It's taken a bit longer than anticipated to feature part two of our World's Collide review, but with all the work going on behind the scenes with the post event promo, working on the TV show and starting the planning for the league's next event Quest For Glory which takes place on Saturday September 22nd at the Epsom Downs Racecourse in Surrey its been a little bit hectic to say the least, but here it is
Featuring in bout number eight, Chatham's Danny Shannon and Manchester's James Higgy squared off in an eliminator for the league's vacant English Middleweight strap, and both boxers were looking to make a big impression on the division after building up solid reputations outside of the league's ranks. Shannon fighting out of the Knuckles gym was entering the contest with an unblemished record after recording nine straight wins and was looking to take his victories into double figures, whilst the experienced Higgy who had fought at a much higher level was looking to end Shannon's hopes of a title shot and relieve him of his unbeaten status.
Over the course of the four round contest Shannon looked very sharp working off the back foot for the majority of the bout catching the advancing Higgy with some fast bursts of punches and then moving out of range, and it was Shannon's footwork that really caught the eye as he continually frustrated Higgy with his elusiveness. Higgy made the fight competitive throughout the bout and was constantly pressing the action and was catching Shannon with some classy shots, but as the final bell sounded it looked as if Shannon had done more than enough to take the verdict. As MC John Atkins read the results it was Shannon who was celebrating after taking the decision by way of a majority draw.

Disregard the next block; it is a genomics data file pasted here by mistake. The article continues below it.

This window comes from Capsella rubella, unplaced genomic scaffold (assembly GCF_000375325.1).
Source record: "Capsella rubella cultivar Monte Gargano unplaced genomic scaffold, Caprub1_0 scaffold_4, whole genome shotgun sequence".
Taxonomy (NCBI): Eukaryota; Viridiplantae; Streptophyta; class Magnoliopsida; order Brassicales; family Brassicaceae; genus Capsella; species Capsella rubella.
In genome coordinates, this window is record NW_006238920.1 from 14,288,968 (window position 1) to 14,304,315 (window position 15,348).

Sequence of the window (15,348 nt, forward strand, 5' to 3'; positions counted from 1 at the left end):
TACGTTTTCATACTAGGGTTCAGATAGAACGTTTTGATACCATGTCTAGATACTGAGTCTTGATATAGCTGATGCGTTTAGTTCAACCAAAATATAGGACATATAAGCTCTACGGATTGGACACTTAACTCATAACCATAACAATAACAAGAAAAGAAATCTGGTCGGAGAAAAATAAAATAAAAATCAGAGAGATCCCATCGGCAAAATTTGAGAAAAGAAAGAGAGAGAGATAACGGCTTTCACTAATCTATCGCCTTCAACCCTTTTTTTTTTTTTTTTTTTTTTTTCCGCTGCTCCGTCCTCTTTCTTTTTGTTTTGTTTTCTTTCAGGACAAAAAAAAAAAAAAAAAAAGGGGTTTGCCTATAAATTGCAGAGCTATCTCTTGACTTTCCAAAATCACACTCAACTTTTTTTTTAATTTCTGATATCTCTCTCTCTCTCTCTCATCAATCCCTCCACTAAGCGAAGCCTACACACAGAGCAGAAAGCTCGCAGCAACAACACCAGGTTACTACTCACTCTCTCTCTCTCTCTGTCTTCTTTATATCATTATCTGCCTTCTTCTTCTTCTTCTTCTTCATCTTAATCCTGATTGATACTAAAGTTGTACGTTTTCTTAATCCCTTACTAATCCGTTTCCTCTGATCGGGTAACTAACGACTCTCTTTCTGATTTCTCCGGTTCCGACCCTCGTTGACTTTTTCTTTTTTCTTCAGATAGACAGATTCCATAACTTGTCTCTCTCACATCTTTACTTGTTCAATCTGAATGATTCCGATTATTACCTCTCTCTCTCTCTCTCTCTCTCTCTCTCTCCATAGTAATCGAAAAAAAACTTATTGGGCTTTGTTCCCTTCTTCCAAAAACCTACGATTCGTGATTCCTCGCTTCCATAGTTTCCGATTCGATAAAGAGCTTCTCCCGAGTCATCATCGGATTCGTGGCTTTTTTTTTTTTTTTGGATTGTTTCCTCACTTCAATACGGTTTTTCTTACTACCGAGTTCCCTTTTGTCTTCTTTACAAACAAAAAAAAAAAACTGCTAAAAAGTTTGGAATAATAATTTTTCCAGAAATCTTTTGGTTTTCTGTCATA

Serving up a classic in bout number nine, Belvedere's Chris Jones and St Alban's Roger Smith went to war in a fantastic Super Middleweight clash that had the arena on the edge of their seats. Jones was making his second appearance in the league in quick succession after recording and impressive debut performance back in April when he systematically took apart the more experienced Josh Lamb, and debutant Smith was filling in as a late replacement after Jones's original opponent Andy Greenbank withdrew citing personal issues.
From the opening bell of the bout it was clear that Jones possessed the greater technical skills as he looked calm and composed as he picked off the advancing Smith and looked comfortable doing so. Smith who trains out of the St Alban's boxing club looked strong in the second round and started to turn things around landing some powerful looking right hands to the body and head of Jones that clearly got the Belvedere mans attention. Instead of electing to get back to his boxing and using his skills, Jones decided he would stand and trade with Smith which was a mistake as it gave the St Alban's man a target to land his long right hands which were his best shots of the contest, and in the last round Jones's nose was bloodied by one of those shots. In the end it was clear that Jones had done enough to take the spoils by unanimous decision, but Smith can take heart from his performance and looks a good edition to the division.